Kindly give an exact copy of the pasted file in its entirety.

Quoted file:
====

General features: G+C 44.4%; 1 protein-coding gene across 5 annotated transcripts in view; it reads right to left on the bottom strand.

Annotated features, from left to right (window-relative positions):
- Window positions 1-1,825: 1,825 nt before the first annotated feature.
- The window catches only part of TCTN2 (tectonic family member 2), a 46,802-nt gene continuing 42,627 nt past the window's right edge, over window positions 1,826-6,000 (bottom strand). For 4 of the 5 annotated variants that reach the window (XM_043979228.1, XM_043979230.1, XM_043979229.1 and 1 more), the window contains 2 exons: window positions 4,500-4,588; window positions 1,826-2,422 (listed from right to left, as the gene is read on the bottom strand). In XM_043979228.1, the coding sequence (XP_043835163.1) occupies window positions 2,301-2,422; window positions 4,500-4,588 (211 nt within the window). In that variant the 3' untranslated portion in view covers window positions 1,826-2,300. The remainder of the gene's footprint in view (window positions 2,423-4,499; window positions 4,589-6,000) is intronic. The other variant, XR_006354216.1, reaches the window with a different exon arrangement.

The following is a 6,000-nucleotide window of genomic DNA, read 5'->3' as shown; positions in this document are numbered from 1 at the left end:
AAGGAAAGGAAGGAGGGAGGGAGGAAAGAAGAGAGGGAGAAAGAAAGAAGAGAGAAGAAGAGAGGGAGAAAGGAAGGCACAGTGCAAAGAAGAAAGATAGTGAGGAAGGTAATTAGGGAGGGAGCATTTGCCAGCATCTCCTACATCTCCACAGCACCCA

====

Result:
General features: G+C 44.4%; 1 protein-coding gene across 5 annotated transcripts in view; it reads right to left on the bottom strand.

Annotated features, from left to right (window-relative positions):
- Window positions 1-1,825: 1,825 nt before the first annotated feature.
- The window catches only part of TCTN2 (tectonic family member 2), a 46,802-nt gene continuing 42,627 nt past the window's right edge, over window positions 1,826-6,000 (bottom strand). For 4 of the 5 annotated variants that reach the window (XM_043979228.1, XM_043979230.1, XM_043979229.1 and 1 more), the window contains 2 exons: window positions 4,500-4,588; window positions 1,826-2,422 (listed from right to left, as the gene is read on the bottom strand). In XM_043979228.1, the coding sequence (XP_043835163.1) occupies window positions 2,301-2,422; window positions 4,500-4,588 (211 nt within the window). In that variant the 3' untranslated portion in view covers window positions 1,826-2,300. The remainder of the gene's footprint in view (window positions 2,423-4,499; window positions 4,589-6,000) is intronic. The other variant, XR_006354216.1, reaches the window with a different exon arrangement.

The following is a 6,000-nucleotide window of genomic DNA, read 5'->3' as shown; positions in this document are numbered from 1 at the left end:
AAGGAAAGGAAGGAGGGAGGGAGGAAAGAAGAGAGGGAGAAAGAAAGAAGAGAGAAGAAGAGAGGGAGAAAGGAAGGCACAGTGCAAAGAAGAAAGATAGTGAGGAAGGTAATTAGGGAGGGAGCATTTGCCAGCATCTCCTACATCTCCACAGCACCCA